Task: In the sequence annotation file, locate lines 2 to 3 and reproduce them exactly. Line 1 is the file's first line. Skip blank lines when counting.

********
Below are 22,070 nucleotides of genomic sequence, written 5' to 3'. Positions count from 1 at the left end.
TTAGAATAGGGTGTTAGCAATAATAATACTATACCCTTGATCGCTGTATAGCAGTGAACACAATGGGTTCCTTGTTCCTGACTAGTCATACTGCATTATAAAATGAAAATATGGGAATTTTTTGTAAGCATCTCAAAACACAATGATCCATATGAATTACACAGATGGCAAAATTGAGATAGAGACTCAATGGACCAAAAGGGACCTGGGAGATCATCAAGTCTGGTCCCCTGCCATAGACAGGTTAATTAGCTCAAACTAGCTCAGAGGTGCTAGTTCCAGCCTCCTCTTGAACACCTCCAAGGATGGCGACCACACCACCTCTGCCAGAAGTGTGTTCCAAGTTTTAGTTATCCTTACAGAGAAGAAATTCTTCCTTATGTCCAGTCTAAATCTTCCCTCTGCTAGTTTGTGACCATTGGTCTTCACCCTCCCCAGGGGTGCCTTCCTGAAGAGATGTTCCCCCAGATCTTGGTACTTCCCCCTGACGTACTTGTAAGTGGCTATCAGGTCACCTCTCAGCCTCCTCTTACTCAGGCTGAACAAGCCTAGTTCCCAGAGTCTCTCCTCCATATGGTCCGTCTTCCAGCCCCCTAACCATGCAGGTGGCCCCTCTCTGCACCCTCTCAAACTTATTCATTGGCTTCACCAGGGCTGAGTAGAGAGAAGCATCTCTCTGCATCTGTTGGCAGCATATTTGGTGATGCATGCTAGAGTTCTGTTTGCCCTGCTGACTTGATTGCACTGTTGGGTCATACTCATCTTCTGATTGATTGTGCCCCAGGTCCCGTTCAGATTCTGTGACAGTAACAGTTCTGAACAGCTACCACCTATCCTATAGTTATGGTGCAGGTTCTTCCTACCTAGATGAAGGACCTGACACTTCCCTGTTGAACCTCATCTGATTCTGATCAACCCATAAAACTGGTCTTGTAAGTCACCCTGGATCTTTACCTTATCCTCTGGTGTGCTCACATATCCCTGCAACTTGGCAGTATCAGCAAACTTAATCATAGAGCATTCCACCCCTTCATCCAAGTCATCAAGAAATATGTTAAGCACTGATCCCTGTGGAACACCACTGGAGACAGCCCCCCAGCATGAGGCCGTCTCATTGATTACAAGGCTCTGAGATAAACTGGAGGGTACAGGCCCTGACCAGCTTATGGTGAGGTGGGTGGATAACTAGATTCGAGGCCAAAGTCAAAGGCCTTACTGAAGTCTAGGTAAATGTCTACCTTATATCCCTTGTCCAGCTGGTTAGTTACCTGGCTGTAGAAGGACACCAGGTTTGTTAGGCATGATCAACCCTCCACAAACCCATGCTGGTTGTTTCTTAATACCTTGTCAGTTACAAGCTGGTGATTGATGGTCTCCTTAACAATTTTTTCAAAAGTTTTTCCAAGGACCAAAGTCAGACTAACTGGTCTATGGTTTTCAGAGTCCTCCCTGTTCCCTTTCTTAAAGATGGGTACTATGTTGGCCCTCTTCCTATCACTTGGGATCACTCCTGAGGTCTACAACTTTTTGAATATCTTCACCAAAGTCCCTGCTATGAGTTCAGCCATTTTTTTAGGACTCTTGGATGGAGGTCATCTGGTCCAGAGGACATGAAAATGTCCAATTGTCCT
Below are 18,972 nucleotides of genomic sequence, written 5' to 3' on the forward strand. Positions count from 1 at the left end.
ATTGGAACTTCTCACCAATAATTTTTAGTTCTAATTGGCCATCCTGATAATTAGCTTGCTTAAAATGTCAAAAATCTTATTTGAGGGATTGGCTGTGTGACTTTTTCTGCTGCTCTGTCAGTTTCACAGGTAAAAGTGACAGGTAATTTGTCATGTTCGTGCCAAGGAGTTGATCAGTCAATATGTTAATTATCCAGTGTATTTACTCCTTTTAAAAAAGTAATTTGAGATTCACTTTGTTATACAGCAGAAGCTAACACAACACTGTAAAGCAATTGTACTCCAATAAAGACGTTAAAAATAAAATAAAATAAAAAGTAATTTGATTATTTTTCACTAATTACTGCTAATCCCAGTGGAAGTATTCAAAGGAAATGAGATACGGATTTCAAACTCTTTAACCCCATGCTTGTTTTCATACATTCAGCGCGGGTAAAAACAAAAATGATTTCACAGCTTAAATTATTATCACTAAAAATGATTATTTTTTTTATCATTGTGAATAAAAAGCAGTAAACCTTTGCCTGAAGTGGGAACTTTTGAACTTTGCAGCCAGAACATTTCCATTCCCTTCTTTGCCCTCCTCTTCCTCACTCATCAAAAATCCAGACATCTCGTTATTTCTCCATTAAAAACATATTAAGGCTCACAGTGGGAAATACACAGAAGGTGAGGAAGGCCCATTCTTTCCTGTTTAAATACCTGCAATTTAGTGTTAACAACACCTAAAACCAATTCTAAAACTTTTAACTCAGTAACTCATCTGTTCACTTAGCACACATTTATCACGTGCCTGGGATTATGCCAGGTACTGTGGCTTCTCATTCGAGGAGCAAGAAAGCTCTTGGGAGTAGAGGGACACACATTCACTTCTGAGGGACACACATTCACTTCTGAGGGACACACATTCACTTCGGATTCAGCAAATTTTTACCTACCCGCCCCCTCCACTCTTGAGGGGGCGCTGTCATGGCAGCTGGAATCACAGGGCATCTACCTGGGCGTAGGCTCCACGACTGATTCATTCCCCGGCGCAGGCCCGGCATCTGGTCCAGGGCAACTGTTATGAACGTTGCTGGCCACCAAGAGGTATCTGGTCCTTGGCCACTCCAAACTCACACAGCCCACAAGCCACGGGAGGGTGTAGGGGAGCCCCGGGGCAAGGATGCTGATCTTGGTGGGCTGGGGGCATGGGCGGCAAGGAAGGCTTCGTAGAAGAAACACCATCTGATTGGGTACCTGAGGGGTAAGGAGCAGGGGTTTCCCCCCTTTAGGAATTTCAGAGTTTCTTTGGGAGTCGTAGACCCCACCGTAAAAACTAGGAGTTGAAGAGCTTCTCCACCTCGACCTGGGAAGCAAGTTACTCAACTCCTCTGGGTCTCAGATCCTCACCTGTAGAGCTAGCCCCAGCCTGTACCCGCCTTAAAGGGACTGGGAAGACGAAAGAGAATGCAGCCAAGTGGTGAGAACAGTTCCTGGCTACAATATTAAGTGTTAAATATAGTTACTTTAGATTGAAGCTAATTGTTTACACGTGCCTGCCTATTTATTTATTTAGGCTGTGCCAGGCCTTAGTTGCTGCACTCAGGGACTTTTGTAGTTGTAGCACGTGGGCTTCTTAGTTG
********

TTAGAATAGGGTGTTAGCAATAATAATACTATACCCTTGATCGCTGTATAGCAGTGAACACAATGGGTTCCTTGTTCCTGACTAGTCATACTGCATTATAAAATGAAAATATGGGAATTTTTTGTAAGCATCTCAAAACACAATGATCCATATGAATTACACAGATGGCAAAATTGAGATAGAGACTCAATGGACCAAAAGGGACCTGGGAGATCATCAAGTCTGGTCCCCTGCCATAGACAGGTTAATTAGCTCAAACTAGCTCAGAGGTGCTAGTTCCAGCCTCCTCTTGAACACCTCCAAGGATGGCGACCACACCACCTCTGCCAGAAGTGTGTTCCAAGTTTTAGTTATCCTTACAGAGAAGAAATTCTTCCTTATGTCCAGTCTAAATCTTCCCTCTGCTAGTTTGTGACCATTGGTCTTCACCCTCCCCAGGGGTGCCTTCCTGAAGAGATGTTCCCCCAGATCTTGGTACTTCCCCCTGACGTACTTGTAAGTGGCTATCAGGTCACCTCTCAGCCTCCTCTTACTCAGGCTGAACAAGCCTAGTTCCCAGAGTCTCTCCTCCATATGGTCCGTCTTCCAGCCCCCTAACCATGCAGGTGGCCCCTCTCTGCACCCTCTCAAACTTATTCATTGGCTTCACCAGGGCTGAGTAGAGAGAAGCATCTCTCTGCATCTGTTGGCAGCATATTTGGTGATGCATGCTAGAGTTCTGTTTGCCCTGCTGACTTGATTGCACTGTTGGGTCATACTCATCTTCTGATTGATTGTGCCCCAGGTCCCGTTCAGATTCTGTGACAGTAACAGTTCTGAACAGCTACCACCTATCCTATAGTTATGGTGCAGGTTCTTCCTACCTAGATGAAGGACCTGACACTTCCCTGTTGAACCTCATCTGATTCTGATCAACCCATAAAACTGGTCTTGTAAGTCACCCTGGATCTTTACCTTATCCTCTGGTGTGCTCACATATCCCTGCAACTTGGCAGTATCAGCAAACTTAATCATAGAGCATTCCACCCCTTCATCCAAGTCATCAAGAAATATGTTAAGCACTGATCCCTGTGGAACACCACTGGAGACAGCCCCCCAGCATGAGGCCGTCTCATTGATTACAAGGCTCTGAGATAAACTGGAGGGTACAGGCCCTGACCAGCTTATGGTGAGGTGGGTGGATAACTAGATTCGAGGCCAAAGTCAAAGGCCTTACTGAAGTCTAGGTAAATGTCTACCTTATATCCCTTGTCCAGCTGGTTAGTTACCTGGCTGTAGAAGGACACCAGGTTTGTTAGGCATGATCAACCCTCCACAAACCCATGCTGGTTGTTTCTTAATACCTTGTCAGTTACAAGCTGGTGATTGATGGTCTCCTTAACAATTTTTTCAAAAGTTTTTCCAAGGACCAAAGTCAGACTAACTGGTCTATGGTTTTCAGAGTCCTCCCTGTTCCCTTTCTTAAAGATGGGTACTATGTTGGCCCTCTTCCTATCACTTGGGATCACTCCTGAGGTCTACAACTTTTTGAATATCTTCACCAAAGTCCCTGCTATGAGTTCAGCCATTTTTTTAGGACTCTTGGATGGAGGTCATCTGGTCCAGAGGACATGAAAATGTCCAATTGTCCT
Below are 18,972 nucleotides of genomic sequence, written 5' to 3' on the forward strand. Positions count from 1 at the left end.